As you near the end of your college career, your thoughts are probably shifting to finding a job. But if you’re among the estimated three-quarters of students who have taken out loans to pay for your education, you also need to start thinking about paying those loans back.
Most student loans start becoming due immediately after you graduate. Direct Federal Loans, Federal Stafford Loans, and some private student loans offer you a grace period of six months before payments begin, helping you get time to find a job and get settled.
When you get the statement telling you what you’re expected to pay each month, don’t panic. The amount may seem high, but there are a variety of options that will make it easier to repay those loans. You can choose from payment plans that recognize that you’ll make more money as you advance in your career, so payments start low and grow over time. Other plans limit your payments to a percentage of your income. Another option is to consolidate multiple loans into one loan with a single monthly payment.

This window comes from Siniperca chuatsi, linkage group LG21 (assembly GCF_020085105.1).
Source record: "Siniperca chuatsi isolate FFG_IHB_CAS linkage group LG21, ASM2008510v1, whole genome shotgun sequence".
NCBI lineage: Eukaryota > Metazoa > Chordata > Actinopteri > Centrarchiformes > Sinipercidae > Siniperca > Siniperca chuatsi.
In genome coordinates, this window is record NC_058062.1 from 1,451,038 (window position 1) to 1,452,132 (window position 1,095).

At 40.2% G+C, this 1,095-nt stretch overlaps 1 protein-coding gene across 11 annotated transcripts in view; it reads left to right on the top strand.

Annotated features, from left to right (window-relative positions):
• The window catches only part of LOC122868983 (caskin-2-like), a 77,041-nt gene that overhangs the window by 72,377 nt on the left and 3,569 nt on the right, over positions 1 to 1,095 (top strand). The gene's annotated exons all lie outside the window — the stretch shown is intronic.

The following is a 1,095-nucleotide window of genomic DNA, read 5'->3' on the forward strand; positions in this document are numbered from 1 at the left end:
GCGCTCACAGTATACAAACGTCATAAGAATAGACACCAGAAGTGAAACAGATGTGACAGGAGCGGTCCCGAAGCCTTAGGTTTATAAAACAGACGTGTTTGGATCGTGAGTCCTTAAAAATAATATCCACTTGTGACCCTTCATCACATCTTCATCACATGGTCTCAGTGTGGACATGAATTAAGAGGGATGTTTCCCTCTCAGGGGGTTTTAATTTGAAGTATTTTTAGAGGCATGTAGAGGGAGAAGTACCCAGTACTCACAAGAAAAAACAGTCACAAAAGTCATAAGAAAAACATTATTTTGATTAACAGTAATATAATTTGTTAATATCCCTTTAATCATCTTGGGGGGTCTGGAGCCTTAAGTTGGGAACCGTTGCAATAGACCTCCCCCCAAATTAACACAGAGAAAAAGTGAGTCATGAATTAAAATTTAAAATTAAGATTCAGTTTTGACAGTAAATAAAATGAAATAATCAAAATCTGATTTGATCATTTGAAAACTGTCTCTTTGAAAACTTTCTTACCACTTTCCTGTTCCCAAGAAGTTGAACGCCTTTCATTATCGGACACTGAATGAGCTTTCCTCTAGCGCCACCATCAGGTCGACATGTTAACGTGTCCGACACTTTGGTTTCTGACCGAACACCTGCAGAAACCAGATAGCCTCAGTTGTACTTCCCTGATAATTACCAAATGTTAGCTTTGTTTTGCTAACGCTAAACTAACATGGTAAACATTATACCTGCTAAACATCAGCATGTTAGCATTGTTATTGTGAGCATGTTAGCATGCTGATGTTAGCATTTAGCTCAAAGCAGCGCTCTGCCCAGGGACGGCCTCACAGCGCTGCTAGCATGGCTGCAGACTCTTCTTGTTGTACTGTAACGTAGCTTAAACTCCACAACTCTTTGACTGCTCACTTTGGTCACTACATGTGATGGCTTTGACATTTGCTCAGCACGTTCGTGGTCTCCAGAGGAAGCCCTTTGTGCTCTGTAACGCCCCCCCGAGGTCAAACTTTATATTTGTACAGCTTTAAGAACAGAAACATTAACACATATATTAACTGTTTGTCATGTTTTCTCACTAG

You’ll have to figure out which approach is right for you. Just be sure you understand all the details before you decide how to do it. And remember that you have the responsibility to make those payments. If you don’t pay on time, your loans can go into default, and you can face legal action, as well as negative impacts to your credit rating.
How can you pay off your loans and cover all your costs? The best way is to develop a monthly budget that considers your income, your loan payments, and all other expenses.